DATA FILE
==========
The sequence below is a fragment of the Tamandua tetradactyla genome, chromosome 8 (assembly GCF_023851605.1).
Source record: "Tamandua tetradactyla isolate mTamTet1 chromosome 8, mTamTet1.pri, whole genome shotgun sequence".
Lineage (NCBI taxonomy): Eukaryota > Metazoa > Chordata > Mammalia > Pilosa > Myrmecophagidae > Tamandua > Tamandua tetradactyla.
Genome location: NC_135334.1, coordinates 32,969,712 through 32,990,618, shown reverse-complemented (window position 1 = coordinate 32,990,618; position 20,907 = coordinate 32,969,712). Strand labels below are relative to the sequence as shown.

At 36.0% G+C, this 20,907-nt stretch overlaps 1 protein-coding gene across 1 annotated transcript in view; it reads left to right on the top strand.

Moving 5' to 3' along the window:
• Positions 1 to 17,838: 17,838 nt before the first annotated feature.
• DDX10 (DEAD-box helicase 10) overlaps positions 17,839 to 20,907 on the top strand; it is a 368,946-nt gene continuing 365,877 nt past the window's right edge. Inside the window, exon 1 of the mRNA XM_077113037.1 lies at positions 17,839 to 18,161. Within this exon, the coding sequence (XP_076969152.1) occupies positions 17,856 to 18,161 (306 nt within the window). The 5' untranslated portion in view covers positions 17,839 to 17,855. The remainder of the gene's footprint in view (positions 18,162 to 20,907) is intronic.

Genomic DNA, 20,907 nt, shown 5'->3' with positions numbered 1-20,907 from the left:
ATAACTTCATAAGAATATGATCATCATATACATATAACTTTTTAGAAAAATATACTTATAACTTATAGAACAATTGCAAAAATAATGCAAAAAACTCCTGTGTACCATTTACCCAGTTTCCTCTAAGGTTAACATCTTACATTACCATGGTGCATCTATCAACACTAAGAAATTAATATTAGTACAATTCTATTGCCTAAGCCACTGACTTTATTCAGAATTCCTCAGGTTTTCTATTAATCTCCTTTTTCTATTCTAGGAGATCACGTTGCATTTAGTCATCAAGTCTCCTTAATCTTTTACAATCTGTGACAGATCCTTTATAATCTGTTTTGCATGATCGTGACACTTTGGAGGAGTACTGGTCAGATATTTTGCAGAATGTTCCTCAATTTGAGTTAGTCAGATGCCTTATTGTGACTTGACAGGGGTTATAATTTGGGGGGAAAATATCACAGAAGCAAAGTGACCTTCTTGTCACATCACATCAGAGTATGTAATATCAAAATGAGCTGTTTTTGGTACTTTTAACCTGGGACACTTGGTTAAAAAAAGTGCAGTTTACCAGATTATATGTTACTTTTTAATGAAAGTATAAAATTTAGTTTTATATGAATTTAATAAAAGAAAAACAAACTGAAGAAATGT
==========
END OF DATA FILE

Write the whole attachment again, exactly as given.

The sequence below is a fragment of the Tamandua tetradactyla genome, chromosome 8 (assembly GCF_023851605.1).
Source record: "Tamandua tetradactyla isolate mTamTet1 chromosome 8, mTamTet1.pri, whole genome shotgun sequence".
Lineage (NCBI taxonomy): Eukaryota > Metazoa > Chordata > Mammalia > Pilosa > Myrmecophagidae > Tamandua > Tamandua tetradactyla.
Genome location: NC_135334.1, coordinates 32,969,712 through 32,990,618, shown reverse-complemented (window position 1 = coordinate 32,990,618; position 20,907 = coordinate 32,969,712). Strand labels below are relative to the sequence as shown.

At 36.0% G+C, this 20,907-nt stretch overlaps 1 protein-coding gene across 1 annotated transcript in view; it reads left to right on the top strand.

Moving 5' to 3' along the window:
• Positions 1 to 17,838: 17,838 nt before the first annotated feature.
• DDX10 (DEAD-box helicase 10) overlaps positions 17,839 to 20,907 on the top strand; it is a 368,946-nt gene continuing 365,877 nt past the window's right edge. Inside the window, exon 1 of the mRNA XM_077113037.1 lies at positions 17,839 to 18,161. Within this exon, the coding sequence (XP_076969152.1) occupies positions 17,856 to 18,161 (306 nt within the window). The 5' untranslated portion in view covers positions 17,839 to 17,855. The remainder of the gene's footprint in view (positions 18,162 to 20,907) is intronic.

Genomic DNA, 20,907 nt, shown 5'->3' with positions numbered 1-20,907 from the left:
ATAACTTCATAAGAATATGATCATCATATACATATAACTTTTTAGAAAAATATACTTATAACTTATAGAACAATTGCAAAAATAATGCAAAAAACTCCTGTGTACCATTTACCCAGTTTCCTCTAAGGTTAACATCTTACATTACCATGGTGCATCTATCAACACTAAGAAATTAATATTAGTACAATTCTATTGCCTAAGCCACTGACTTTATTCAGAATTCCTCAGGTTTTCTATTAATCTCCTTTTTCTATTCTAGGAGATCACGTTGCATTTAGTCATCAAGTCTCCTTAATCTTTTACAATCTGTGACAGATCCTTTATAATCTGTTTTGCATGATCGTGACACTTTGGAGGAGTACTGGTCAGATATTTTGCAGAATGTTCCTCAATTTGAGTTAGTCAGATGCCTTATTGTGACTTGACAGGGGTTATAATTTGGGGGGAAAATATCACAGAAGCAAAGTGACCTTCTTGTCACATCACATCAGAGTATGTAATATCAAAATGAGCTGTTTTTGGTACTTTTAACCTGGGACACTTGGTTAAAAAAAGTGCAGTTTACCAGATTATATGTTACTTTTTAATGAAAGTATAAAATTTAGTTTTATATGAATTTAATAAAAGAAAAACAAACTGAAGAAATGT